Helen Riley has a more than passing acquaintance with my good self.Shannon Molloy, Brisbane Times:
People conceived with the help of donor sperm who don't find out until later in life can experience feelings of resentment and a loss of control over their life story, according to a QUT researcher.
Some parents decide not to tell their child about their true genetic origins because of the stigma surrounding male infertility.
Helen Riley is a PhD student looking at the ethical implications of discovering later in life that people have been conceived with the help of donor sperm.
She is also examining the impact of late-discovery adoption, which is now relatively uncommon.
While it's less likely to happen these days, those who discover their adoption later in life experience feelings that are similar to those felt by donor offspring who aren't told the truth.
Ms Riley said she felt disconnected and lied to when, at age 21, she discovered she was adopted.
"One author puts it as being in a witness protection program you didn't know you were in," Ms Riley said.
"From one moment to another you find out that you're not who you think you are. There's no other experience I can think of where that happens."
While research indicates that around 70 per cent of donor-assisted parents intend on telling their children, nearly half of these ultimately decide not to.
"And with about 6000 donor offspring being born each year in Australia, we're looking at a significant number of children not being told," she said.
The stigma surrounding infertility seems to create an atmosphere in the family where parents decide to keep the secret rather than expose the social father, she said.
"The father is still infertile and he has to live for many years bringing up another man's child, and evidence indicates that it is difficult and strikes at the very heart of masculinity," Ms Riley said.
"Some men obviously cope with it, but there are many who don't and if they're not appropriately counselled about the possibilities of the feelings that could come up, then they will fester.
"For the mother, in the euphoria of having a child, the last thing she may be thinking about is the long term impact on the social father."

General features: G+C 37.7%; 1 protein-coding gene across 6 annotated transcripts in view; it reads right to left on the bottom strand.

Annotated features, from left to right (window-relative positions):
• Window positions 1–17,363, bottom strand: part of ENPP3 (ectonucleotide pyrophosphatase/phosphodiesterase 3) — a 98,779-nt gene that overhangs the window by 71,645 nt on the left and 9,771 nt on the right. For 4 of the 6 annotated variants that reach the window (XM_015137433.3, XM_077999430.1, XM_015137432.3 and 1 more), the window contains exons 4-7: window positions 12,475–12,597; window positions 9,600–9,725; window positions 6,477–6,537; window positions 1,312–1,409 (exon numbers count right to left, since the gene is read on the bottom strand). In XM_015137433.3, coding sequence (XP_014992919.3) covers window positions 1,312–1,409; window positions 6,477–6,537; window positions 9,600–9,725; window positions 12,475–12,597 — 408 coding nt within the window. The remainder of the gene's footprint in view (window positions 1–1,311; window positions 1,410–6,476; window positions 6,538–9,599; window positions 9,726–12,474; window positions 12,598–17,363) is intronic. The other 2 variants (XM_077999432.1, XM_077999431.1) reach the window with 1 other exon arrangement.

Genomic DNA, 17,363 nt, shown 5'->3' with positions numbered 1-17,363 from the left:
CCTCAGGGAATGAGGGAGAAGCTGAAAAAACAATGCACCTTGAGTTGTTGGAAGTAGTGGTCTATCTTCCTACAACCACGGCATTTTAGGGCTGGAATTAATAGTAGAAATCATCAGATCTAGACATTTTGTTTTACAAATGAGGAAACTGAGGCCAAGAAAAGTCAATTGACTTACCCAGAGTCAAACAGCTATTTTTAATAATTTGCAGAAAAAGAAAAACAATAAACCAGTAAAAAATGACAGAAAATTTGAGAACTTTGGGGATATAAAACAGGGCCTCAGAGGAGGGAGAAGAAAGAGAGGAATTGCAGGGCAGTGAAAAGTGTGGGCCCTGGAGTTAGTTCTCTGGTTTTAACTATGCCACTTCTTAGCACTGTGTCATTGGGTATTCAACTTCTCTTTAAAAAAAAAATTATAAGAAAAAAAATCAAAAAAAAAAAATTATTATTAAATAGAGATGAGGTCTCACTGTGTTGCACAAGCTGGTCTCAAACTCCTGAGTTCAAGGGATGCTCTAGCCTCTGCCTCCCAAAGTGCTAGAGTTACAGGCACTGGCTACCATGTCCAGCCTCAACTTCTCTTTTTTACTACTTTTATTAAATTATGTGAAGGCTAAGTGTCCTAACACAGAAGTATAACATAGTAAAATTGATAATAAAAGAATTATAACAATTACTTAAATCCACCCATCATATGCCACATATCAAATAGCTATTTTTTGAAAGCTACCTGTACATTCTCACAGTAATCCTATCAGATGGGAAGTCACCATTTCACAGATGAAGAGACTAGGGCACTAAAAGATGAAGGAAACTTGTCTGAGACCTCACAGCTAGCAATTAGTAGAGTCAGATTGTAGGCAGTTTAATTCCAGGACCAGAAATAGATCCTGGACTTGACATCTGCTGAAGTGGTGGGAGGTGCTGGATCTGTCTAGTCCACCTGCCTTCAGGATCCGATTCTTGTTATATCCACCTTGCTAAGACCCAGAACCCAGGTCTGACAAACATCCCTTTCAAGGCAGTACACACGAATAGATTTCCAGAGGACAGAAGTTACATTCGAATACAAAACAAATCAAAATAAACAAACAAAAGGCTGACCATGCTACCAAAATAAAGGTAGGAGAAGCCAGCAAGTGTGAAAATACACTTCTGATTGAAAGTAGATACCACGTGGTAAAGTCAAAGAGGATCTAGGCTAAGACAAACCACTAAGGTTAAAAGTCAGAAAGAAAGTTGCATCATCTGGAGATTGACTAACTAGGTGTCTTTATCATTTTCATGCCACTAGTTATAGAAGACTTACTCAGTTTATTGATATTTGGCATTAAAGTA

While the secret is kept from the child, others in the family are likely to know.
"That's how children can find out, and also because of medical inconsistencies in the family, blood tests, perhaps some sort of serious illness that comes up."
Some parents delay telling a child until a point they believe the child could comprehend, but Ms Riley said a child should be told as early as possible.
"The later you leave it, the more difficult it becomes and the more the child will be upset at having the secret kept.
"I would say three years old would be a good age to start talking about those issues in a way the child can understand."
Campaigning in the 1980s to expose problems with the adoption system led to legislative changes that made adoption more open and actively encouraged parents to tell their child as early as possible.
However similar elements in infertility treatment guidelines are rare.
Queensland regulations suggest infertility clinics encourage parents to tell their child, but Ms Riley said more regulation was needed.
"I think record keeping needs to be taken out of control of the fertility clinics and there needs to be an infertility treatment authority that keeps records, monitors how many children are being born and sets standards."
The "tension" created when a secret is kept in a family could have an impact on others as well as the child.
"Over time the secrets become quite pervasive and damaging within the family unit.
"Most late discovery adoptees will say that even though they never suspected they were adopted, that there was always something in the family that wasn't quite right and once they found out they were adopted it made sense."